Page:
From the name itself, you could probably already tell that this coming-of-age sport from the island of Crete in Greece involved young men jumping over speeding bulls. To the ancient Cretans, successfully leaping over a bull marked a boy’s transition into manhood, but sadly, some of these boys never got to grow up as adults as their miscalculated attempts at bull leaping often led to their untimely demise. Some were lucky and survived the experience with serious injuries, but others were extremely lucky and potentially heaven-blessed since they successfully made the jump relatively unscathed.

4. Pankration

We credit the Ancient Greeks for many things and one of them is probably the development of what is arguably the first known mixed martial art sport on the face of the Earth – Pankration. It’s a combination of striking and wrestling and quite similar with modern-day MMA tournaments. However, this ancient Greek combat sport didn’t have weight divisions, time limits and rests in-between rounds. The rule was simple – almost anything was allowed and the fighting didn’t end until someone surrendered. Interestingly, while the fighting can be brutal and almost deadly, competitors were not allowed to kill their opponents. Doing so resulted in a loss as it meant that the other contestant had a stronger warrior spirit for refusing to quit.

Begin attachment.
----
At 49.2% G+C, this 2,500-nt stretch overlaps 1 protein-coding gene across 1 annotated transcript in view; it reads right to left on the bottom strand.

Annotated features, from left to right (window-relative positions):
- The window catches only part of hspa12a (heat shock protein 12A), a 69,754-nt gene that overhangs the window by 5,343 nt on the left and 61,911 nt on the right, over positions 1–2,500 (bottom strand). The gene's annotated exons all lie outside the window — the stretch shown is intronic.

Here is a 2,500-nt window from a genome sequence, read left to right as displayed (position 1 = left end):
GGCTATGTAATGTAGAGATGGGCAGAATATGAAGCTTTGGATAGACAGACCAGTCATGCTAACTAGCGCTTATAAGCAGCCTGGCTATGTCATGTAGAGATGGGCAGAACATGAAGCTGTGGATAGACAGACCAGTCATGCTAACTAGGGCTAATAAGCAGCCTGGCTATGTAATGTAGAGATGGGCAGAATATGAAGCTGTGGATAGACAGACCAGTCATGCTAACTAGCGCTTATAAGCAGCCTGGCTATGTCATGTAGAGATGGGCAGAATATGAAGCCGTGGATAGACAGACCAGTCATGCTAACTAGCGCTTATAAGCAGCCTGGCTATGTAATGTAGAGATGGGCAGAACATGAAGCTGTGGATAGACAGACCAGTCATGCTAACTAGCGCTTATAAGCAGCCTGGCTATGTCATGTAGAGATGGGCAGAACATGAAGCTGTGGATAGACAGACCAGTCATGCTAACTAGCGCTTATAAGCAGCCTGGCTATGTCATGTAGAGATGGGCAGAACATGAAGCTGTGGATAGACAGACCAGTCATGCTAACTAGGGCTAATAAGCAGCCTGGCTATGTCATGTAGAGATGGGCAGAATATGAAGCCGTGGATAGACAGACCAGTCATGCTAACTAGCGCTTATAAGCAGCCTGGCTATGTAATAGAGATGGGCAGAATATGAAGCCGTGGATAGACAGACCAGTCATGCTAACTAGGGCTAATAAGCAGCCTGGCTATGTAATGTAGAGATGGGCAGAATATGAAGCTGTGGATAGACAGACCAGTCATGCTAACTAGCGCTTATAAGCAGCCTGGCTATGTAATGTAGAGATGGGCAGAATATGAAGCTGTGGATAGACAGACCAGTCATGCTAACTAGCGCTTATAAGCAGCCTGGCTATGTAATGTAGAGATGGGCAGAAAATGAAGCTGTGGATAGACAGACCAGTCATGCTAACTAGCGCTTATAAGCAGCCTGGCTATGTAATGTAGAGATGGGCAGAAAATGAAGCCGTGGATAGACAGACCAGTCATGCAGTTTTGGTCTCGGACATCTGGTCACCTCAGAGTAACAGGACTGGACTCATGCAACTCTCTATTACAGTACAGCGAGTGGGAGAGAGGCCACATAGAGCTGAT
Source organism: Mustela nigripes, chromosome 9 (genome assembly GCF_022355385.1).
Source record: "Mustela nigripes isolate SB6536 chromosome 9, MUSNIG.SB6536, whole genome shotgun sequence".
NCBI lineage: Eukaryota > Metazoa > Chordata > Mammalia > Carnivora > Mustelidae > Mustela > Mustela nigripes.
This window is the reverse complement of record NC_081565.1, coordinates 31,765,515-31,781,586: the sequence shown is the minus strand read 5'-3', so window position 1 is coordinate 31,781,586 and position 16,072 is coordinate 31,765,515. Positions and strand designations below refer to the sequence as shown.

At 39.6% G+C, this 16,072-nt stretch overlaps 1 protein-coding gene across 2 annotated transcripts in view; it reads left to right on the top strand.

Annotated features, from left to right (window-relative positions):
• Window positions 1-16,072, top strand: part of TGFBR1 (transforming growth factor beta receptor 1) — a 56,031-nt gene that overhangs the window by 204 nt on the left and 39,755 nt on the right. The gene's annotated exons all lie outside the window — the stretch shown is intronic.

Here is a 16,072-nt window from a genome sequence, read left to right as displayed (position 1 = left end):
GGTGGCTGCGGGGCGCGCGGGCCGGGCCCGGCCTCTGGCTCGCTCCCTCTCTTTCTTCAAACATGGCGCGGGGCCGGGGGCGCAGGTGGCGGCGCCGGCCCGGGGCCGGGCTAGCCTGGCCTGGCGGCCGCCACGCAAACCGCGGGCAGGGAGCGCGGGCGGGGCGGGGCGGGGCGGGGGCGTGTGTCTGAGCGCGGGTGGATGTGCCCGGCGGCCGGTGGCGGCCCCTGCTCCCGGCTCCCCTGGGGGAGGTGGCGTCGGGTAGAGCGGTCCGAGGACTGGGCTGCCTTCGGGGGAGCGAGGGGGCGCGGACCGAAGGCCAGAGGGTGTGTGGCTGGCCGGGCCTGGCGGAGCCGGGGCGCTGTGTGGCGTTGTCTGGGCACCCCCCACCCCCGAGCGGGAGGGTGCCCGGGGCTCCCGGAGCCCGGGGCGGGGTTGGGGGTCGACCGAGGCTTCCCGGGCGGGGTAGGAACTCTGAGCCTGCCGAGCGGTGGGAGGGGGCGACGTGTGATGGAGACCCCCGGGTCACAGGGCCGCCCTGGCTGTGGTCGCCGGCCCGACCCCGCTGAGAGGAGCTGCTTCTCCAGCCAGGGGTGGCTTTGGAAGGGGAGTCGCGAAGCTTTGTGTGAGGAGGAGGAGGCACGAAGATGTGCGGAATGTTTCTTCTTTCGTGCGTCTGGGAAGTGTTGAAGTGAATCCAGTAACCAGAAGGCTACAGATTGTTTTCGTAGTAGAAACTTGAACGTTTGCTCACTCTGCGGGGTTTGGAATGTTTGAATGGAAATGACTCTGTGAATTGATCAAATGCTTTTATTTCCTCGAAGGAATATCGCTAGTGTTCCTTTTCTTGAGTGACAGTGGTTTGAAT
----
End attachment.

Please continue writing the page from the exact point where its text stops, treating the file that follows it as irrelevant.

5. Skin Pulling

Known as the Viking’s version of the game tug of war, it had the same rules as the classic sport we play today although with a few minor details that made it one of the Vikings’ favorite pastimes. First of all, the Vikings did not pull a rope; they pulled on animal hides which were tied together. And second of all, the Vikings made the game even more interesting by holding the tournaments over open pits of fire. Losing was more than just an unsavory option as the team that got dragged into the burning pit faced a very gruesome and fiery end.

6. Chariot Racing

If you’ve watched the 1959 film classic “Ben-Hur,” then you probably recall the iconic “chariot race” scene from the movie and saw how violent and dangerous this ancient sport could get. Chariot racing was a popular event during the thriving civilizations of the Ancient Greeks, Romans and the Byzantine Empire. Charioteers of the time were paid handsomely and enjoyed considerable fame. However, they also lived relatively short lives as chariot racing did not have strict rules to follow and contestants could do anything they wanted to prevent their opponents from finishing the race. They could ram against other chariots to destroy them and even use weapons to slaughter the horses so the other charioteers would crash.